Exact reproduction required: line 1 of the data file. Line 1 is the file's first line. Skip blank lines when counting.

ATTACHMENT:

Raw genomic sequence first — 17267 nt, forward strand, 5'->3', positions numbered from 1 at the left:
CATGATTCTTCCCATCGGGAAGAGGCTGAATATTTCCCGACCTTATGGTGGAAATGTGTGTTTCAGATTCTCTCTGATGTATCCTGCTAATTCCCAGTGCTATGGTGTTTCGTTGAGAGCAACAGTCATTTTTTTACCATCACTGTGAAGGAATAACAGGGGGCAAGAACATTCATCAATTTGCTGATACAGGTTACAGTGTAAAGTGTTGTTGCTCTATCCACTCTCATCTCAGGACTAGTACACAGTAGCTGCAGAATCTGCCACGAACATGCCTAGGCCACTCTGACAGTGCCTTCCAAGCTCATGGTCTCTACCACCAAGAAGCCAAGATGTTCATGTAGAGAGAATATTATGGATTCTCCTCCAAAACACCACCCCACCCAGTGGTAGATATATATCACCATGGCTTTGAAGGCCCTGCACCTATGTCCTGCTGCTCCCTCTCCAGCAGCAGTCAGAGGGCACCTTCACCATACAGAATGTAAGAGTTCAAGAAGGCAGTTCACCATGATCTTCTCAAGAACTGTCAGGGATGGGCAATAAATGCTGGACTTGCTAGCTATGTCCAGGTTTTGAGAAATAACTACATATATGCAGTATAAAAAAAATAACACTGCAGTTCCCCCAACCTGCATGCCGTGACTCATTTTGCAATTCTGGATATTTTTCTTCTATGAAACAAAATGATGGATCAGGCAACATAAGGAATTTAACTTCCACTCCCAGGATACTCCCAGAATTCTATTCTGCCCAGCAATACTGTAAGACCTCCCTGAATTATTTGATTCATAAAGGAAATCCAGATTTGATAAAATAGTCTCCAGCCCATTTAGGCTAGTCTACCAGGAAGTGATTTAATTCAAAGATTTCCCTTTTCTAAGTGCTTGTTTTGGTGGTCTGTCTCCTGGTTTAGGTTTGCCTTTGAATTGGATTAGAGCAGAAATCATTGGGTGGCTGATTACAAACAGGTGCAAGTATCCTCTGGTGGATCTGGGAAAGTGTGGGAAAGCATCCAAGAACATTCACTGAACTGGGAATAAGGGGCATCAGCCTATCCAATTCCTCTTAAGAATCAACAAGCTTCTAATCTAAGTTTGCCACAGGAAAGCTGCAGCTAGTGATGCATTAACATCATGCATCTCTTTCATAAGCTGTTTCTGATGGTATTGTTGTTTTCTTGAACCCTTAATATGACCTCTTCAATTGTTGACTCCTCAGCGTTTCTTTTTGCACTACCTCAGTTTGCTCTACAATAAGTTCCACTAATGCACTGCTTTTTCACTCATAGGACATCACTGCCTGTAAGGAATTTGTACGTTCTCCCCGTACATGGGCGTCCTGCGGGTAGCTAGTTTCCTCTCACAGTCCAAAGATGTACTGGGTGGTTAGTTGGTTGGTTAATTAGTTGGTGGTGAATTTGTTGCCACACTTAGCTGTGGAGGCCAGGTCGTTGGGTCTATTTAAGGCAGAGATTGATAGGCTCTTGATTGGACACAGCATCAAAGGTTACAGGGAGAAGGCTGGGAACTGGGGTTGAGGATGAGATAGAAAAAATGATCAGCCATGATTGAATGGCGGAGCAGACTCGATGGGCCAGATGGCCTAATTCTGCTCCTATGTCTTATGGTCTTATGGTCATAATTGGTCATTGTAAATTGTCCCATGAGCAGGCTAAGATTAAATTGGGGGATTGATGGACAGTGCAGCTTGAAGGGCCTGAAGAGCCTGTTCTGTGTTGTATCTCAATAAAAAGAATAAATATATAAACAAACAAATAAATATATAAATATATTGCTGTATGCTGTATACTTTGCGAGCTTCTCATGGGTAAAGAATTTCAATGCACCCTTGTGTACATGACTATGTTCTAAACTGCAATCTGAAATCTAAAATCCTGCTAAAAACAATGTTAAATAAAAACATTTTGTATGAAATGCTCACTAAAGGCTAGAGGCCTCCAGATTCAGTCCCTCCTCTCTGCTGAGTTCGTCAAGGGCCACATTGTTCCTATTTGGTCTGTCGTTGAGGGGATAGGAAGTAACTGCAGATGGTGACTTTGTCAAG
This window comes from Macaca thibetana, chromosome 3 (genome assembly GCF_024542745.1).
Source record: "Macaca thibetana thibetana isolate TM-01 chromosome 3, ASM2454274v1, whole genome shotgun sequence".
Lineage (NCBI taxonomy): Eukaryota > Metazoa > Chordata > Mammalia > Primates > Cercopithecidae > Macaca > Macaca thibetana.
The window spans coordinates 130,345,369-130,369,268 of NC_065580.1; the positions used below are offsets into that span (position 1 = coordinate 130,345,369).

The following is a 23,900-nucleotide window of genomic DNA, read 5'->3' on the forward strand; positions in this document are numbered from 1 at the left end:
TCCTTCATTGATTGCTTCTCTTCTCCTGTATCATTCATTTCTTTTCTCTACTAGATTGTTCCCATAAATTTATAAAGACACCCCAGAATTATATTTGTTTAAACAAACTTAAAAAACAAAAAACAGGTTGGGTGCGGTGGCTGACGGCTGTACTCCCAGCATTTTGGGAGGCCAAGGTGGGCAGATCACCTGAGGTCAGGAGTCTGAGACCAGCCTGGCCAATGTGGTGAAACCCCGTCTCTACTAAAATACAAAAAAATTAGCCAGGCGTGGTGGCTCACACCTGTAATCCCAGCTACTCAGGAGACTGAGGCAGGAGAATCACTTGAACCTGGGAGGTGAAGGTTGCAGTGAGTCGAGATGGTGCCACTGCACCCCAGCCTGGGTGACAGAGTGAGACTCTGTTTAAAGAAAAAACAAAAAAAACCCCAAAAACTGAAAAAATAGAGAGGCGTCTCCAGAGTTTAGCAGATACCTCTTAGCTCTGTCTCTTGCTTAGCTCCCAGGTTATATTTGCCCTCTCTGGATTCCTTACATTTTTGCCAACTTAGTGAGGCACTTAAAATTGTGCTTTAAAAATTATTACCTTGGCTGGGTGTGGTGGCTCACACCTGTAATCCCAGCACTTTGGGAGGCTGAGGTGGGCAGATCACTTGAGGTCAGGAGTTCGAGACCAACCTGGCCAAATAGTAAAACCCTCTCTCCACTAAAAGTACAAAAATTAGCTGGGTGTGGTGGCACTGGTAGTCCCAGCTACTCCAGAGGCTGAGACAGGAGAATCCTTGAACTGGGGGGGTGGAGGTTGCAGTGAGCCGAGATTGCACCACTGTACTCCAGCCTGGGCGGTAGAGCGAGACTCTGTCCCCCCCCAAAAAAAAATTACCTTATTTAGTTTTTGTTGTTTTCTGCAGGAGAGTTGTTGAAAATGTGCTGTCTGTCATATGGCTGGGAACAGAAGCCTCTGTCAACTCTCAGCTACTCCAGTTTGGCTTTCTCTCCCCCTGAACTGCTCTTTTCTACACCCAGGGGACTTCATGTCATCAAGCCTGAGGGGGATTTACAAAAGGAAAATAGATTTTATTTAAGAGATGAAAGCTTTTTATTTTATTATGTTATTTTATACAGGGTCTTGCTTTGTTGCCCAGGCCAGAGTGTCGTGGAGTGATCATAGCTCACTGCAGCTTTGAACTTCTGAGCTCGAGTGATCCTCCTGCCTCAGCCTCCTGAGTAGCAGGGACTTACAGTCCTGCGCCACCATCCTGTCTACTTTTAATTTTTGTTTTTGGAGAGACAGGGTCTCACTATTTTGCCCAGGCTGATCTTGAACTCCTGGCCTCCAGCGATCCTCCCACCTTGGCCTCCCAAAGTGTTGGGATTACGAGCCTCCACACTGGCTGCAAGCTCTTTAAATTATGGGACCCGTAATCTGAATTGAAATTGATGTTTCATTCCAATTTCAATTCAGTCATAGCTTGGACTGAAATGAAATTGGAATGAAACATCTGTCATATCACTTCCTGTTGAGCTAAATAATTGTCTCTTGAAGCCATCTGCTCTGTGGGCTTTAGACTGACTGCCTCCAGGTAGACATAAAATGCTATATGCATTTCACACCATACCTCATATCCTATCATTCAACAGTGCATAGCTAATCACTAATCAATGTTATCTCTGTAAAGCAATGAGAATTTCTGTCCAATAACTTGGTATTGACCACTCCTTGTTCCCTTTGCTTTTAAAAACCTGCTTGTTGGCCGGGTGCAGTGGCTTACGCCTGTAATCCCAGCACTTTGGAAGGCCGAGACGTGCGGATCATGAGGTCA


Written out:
Raw genomic sequence first — 17267 nt, forward strand, 5'->3', positions numbered from 1 at the left: